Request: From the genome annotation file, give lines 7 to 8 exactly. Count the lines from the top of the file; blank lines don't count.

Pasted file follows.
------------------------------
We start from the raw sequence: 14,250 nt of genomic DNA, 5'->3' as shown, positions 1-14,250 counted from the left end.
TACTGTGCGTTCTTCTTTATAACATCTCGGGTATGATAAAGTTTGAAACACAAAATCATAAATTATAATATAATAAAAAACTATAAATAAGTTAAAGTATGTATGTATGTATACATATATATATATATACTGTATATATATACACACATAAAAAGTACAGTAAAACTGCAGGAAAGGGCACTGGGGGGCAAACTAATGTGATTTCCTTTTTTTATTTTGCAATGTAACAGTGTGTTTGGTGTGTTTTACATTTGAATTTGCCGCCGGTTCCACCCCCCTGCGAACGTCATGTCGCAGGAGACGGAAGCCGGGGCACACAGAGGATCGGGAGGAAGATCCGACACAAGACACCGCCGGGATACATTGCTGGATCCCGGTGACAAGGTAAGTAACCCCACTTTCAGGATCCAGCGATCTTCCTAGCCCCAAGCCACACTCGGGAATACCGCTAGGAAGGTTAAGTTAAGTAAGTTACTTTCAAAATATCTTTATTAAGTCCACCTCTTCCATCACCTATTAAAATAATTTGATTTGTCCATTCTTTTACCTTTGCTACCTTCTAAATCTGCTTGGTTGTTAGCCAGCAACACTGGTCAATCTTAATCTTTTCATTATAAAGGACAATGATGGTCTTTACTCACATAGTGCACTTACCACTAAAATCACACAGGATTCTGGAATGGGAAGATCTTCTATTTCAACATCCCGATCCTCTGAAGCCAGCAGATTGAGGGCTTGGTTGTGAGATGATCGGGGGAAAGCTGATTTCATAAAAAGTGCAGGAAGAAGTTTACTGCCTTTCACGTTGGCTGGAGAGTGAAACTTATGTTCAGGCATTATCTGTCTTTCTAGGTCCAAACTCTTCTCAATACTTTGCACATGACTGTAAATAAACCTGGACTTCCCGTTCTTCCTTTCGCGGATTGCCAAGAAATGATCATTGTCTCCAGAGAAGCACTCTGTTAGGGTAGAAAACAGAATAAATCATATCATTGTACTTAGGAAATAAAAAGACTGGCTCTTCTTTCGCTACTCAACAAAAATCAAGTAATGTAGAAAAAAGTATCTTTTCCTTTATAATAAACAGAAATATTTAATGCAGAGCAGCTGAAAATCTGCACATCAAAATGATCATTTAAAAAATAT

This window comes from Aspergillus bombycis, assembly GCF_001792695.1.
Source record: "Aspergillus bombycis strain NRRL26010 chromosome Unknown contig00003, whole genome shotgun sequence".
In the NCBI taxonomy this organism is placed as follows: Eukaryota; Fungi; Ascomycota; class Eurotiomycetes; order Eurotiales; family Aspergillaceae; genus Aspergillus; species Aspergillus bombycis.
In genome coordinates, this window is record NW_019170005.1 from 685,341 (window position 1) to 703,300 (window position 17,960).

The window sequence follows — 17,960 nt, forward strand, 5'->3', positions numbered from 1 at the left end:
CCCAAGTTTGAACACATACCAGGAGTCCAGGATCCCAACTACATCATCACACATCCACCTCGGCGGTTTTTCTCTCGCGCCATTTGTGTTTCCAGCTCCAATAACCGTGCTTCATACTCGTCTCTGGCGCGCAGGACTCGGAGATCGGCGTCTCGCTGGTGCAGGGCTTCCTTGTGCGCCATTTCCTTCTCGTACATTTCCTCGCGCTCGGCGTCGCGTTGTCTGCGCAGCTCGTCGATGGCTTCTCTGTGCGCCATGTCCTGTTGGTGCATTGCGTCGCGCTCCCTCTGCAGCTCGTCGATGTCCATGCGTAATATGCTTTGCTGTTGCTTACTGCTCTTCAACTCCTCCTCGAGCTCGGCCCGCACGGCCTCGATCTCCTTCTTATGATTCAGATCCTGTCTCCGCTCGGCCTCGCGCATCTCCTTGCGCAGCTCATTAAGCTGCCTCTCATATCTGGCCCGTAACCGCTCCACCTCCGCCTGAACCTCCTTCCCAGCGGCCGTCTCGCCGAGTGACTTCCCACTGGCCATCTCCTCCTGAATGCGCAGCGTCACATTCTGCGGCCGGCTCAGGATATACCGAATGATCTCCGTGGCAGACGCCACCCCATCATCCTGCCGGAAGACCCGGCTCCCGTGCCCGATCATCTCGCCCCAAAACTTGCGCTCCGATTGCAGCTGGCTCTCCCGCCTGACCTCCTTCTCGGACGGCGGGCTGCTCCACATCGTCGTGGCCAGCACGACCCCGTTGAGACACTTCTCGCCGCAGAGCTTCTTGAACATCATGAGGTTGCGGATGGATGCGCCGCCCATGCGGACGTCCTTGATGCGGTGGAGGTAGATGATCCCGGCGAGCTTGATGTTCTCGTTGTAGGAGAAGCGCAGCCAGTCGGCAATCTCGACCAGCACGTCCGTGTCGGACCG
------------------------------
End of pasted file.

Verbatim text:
The window sequence follows — 17,960 nt, forward strand, 5'->3', positions numbered from 1 at the left end:
CCCAAGTTTGAACACATACCAGGAGTCCAGGATCCCAACTACATCATCACACATCCACCTCGGCGGTTTTTCTCTCGCGCCATTTGTGTTTCCAGCTCCAATAACCGTGCTTCATACTCGTCTCTGGCGCGCAGGACTCGGAGATCGGCGTCTCGCTGGTGCAGGGCTTCCTTGTGCGCCATTTCCTTCTCGTACATTTCCTCGCGCTCGGCGTCGCGTTGTCTGCGCAGCTCGTCGATGGCTTCTCTGTGCGCCATGTCCTGTTGGTGCATTGCGTCGCGCTCCCTCTGCAGCTCGTCGATGTCCATGCGTAATATGCTTTGCTGTTGCTTACTGCTCTTCAACTCCTCCTCGAGCTCGGCCCGCACGGCCTCGATCTCCTTCTTATGATTCAGATCCTGTCTCCGCTCGGCCTCGCGCATCTCCTTGCGCAGCTCATTAAGCTGCCTCTCATATCTGGCCCGTAACCGCTCCACCTCCGCCTGAACCTCCTTCCCAGCGGCCGTCTCGCCGAGTGACTTCCCACTGGCCATCTCCTCCTGAATGCGCAGCGTCACATTCTGCGGCCGGCTCAGGATATACCGAATGATCTCCGTGGCAGACGCCACCCCATCATCCTGCCGGAAGACCCGGCTCCCGTGCCCGATCATCTCGCCCCAAAACTTGCGCTCCGATTGCAGCTGGCTCTCCCGCCTGACCTCCTTCTCGGACGGCGGGCTGCTCCACATCGTCGTGGCCAGCACGACCCCGTTGAGACACTTCTCGCCGCAGAGCTTCTTGAACATCATGAGGTTGCGGATGGATGCGCCGCCCATGCGGACGTCCTTGATGCGGTGGAGGTAGATGATCCCGGCGAGCTTGATGTTCTCGTTGTAGGAGAAGCGCAGCCAGTCGGCAATCTCGACCAGCACGTCCGTGTCGGACCG